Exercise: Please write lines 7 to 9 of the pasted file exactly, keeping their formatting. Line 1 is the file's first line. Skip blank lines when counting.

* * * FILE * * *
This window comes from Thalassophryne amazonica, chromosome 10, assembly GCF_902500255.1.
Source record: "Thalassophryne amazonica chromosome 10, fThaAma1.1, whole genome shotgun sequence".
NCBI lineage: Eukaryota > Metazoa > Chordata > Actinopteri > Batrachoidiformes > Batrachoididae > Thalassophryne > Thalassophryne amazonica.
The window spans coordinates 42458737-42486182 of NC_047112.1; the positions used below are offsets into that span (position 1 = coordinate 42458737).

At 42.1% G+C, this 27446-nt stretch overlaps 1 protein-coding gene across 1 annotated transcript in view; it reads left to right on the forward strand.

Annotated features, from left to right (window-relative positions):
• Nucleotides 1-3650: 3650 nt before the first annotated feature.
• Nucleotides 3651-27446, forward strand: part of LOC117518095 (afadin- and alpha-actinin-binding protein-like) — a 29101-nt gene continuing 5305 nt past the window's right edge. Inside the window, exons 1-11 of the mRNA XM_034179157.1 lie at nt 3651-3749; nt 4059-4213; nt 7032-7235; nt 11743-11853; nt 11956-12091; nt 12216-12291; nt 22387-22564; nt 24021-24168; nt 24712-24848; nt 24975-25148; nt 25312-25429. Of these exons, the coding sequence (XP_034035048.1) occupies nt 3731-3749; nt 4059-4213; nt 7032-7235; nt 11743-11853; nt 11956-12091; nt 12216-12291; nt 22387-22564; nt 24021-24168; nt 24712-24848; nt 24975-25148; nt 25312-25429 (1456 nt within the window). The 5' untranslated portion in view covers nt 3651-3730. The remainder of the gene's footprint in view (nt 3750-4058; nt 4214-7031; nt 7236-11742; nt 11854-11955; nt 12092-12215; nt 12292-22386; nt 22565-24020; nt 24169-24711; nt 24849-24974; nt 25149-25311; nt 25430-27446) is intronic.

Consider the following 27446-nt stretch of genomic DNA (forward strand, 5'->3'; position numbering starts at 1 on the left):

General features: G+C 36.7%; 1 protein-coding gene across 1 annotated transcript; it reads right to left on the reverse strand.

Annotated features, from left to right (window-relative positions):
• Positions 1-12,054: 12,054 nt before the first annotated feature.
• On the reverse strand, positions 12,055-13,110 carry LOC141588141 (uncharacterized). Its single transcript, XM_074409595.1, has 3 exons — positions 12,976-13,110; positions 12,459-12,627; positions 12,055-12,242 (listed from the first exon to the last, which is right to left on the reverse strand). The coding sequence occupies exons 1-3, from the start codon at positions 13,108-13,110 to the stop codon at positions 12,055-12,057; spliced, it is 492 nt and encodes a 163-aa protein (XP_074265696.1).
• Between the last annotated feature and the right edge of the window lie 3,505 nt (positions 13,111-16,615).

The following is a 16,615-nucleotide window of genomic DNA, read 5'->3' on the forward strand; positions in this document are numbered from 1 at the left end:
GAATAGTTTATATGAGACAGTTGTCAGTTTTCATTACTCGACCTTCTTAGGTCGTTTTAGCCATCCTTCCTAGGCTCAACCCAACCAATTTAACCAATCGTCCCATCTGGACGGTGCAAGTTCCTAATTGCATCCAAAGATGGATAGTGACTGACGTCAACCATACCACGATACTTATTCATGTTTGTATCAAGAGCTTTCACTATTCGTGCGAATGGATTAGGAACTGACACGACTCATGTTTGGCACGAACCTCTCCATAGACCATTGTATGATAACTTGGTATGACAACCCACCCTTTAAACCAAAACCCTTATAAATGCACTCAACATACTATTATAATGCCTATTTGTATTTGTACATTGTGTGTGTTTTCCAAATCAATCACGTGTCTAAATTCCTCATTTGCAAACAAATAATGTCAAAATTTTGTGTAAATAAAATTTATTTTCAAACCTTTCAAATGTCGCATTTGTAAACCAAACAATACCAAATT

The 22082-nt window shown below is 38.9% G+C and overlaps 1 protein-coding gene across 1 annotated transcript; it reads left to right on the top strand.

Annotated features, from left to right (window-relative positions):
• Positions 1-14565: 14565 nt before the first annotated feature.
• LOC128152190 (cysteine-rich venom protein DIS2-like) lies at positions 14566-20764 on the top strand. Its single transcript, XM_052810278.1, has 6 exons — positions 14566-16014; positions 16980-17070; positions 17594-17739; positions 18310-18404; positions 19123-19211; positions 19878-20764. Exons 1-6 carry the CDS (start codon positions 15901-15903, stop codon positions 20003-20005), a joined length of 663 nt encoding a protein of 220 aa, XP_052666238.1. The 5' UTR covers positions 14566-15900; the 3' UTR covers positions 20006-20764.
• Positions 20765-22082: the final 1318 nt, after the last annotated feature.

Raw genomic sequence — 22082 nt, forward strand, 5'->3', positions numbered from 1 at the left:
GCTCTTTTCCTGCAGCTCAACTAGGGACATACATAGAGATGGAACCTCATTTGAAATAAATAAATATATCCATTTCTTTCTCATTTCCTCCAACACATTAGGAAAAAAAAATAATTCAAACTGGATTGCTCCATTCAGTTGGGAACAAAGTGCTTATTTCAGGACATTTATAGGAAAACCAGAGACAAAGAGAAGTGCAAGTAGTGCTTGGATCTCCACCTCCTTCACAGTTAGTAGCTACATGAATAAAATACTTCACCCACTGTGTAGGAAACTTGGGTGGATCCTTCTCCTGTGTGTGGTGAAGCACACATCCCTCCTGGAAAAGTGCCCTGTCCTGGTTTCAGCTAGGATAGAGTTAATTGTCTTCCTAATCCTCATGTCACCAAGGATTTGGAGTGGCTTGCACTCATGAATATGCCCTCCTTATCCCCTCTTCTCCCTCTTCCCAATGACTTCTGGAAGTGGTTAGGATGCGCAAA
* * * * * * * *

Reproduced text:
• Nucleotides 1-3650: 3650 nt before the first annotated feature.
• Nucleotides 3651-27446, forward strand: part of LOC117518095 (afadin- and alpha-actinin-binding protein-like) — a 29101-nt gene continuing 5305 nt past the window's right edge. Inside the window, exons 1-11 of the mRNA XM_034179157.1 lie at nt 3651-3749; nt 4059-4213; nt 7032-7235; nt 11743-11853; nt 11956-12091; nt 12216-12291; nt 22387-22564; nt 24021-24168; nt 24712-24848; nt 24975-25148; nt 25312-25429. Of these exons, the coding sequence (XP_034035048.1) occupies nt 3731-3749; nt 4059-4213; nt 7032-7235; nt 11743-11853; nt 11956-12091; nt 12216-12291; nt 22387-22564; nt 24021-24168; nt 24712-24848; nt 24975-25148; nt 25312-25429 (1456 nt within the window). The 5' untranslated portion in view covers nt 3651-3730. The remainder of the gene's footprint in view (nt 3750-4058; nt 4214-7031; nt 7236-11742; nt 11854-11955; nt 12092-12215; nt 12292-22386; nt 22565-24020; nt 24169-24711; nt 24849-24974; nt 25149-25311; nt 25430-27446) is intronic.

Consider the following 27446-nt stretch of genomic DNA (forward strand, 5'->3'; position numbering starts at 1 on the left):